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What are stocks and how do they work?

Investing in the stock market made simple

Stocks, also known as equities or shares, give you part-ownership of a company and the potential to make a profit if the company does well.

Companies issue and sell stocks to raise money, which they typically use to invest in growing the business. Stocks are listed on stock exchanges around the world – such as the Toronto Stock Exchange – where they’re bought and sold. Stock prices are constantly moving up or down, depending on demand.

Stocks have the potential to provide higher returns than other investments, such as cash and bonds, but they’re also higher risk.  

There are two main types of stocks: common stock and preferred stock. Common stocks, as the name suggests, are more common, and in general are most likely referred to as ‘stocks’.

One major difference is that the owners of common stocks often have voting rights – although only large stockholders have any real influence on the running of a company, whereas preferred stocks usually don’t come with the same voting rights.

What are the benefits of investing in stocks?

Investment returns

The most obvious benefit is the potential to make money, particularly in the long term. You can do this in two ways:

Capital growth

You may be able to sell stocks for a higher price than you bought them if the company does well, and its stocks go up in value.

Dividends

Some companies share profits directly with investors through dividends. These are payments, expressed as a certain amount per stock, which companies tend to announce as part of their full or half year financial results. Dividend payments are more common among large, stable companies than smaller or newer companies which may be more likely to reinvest any profits in growing the business.

Easy access

Stocks are easy to buy online, either yourself or through a broker, and you can start with a small amount. You can also sell them at any time at the market price, which may be more or less than what you had bought it for. This enables quick access to your money should you need it.

What are the risks?

Losing money

The biggest risk is losing your money. Stock prices can go down, as well as up, which means you might not get back what you invest.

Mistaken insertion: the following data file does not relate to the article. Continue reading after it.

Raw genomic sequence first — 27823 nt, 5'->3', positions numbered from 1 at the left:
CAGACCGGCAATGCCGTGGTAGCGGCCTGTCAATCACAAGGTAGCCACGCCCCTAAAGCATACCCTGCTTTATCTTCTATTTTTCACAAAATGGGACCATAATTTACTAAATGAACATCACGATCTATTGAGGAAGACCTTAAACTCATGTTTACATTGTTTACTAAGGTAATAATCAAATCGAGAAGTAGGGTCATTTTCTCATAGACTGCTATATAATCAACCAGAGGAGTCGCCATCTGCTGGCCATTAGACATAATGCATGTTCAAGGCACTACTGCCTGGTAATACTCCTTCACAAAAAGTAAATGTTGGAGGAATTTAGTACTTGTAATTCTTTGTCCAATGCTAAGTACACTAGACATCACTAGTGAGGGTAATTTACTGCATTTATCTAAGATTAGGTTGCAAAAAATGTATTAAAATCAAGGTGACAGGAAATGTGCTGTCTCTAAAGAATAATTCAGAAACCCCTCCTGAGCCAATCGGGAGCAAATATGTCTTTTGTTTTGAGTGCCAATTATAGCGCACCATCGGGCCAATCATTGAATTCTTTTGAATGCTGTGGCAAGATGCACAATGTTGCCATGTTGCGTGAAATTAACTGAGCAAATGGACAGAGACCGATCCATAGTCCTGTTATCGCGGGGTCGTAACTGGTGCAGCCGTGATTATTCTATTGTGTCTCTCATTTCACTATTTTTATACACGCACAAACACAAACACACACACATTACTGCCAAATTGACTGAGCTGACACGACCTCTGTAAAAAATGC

That’s why it’s important to understand what you’re investing in. Selecting individual stocks requires extensive research, as well as close monitoring once you’ve invested – and it’s easy to underestimate the emotional rollercoaster of watching the market.

Many people fall prey to the temptation of buying a rising stock at a high price and panic selling when its value falls. You ideally want to buy a stock on a dip and sell it on a high or at a target price you set to maximize your returns. In practice, even experienced traders can struggle to time the market and end up with losses. So, it pays to stay calm and take a long-term view.

And don’t forget the age-old maxim: only invest what you can afford to lose.

Additional costs

It’s important to check the costs of investing, including any trading fees – when you buy and sell stocks – and other ongoing charges. These can make a real difference to your overall returns in the long run. Stocks may also be subject to dividend income tax.

The pros and cons of investing in stocks

Pros Cons
  • Tend to outperform inflation
  • Easy access
  • Profits from growth and dividends
  • Sell when you decide
  • Riskier than other investments
  • Research and market knowledge needed
  • Taxes on profits (Expect for TFSAs)
  • Risk of investment loss if company goes bust

The pros and cons of investing in stocks

Pros
  • Tend to outperform inflation
  • Easy access
  • Profits from growth and dividends
  • Sell when you decide
  • Tend to outperform inflation
  • Easy access
  • Profits from growth and dividends
  • Sell when you decide
Cons
  • Riskier than other investments
  • Research and market knowledge needed
  • Taxes on profits (Expect for TFSAs)
  • Risk of investment loss if company goes bust
  • Riskier than other investments
  • Research and market knowledge needed
  • Taxes on profits (Expect for TFSAs)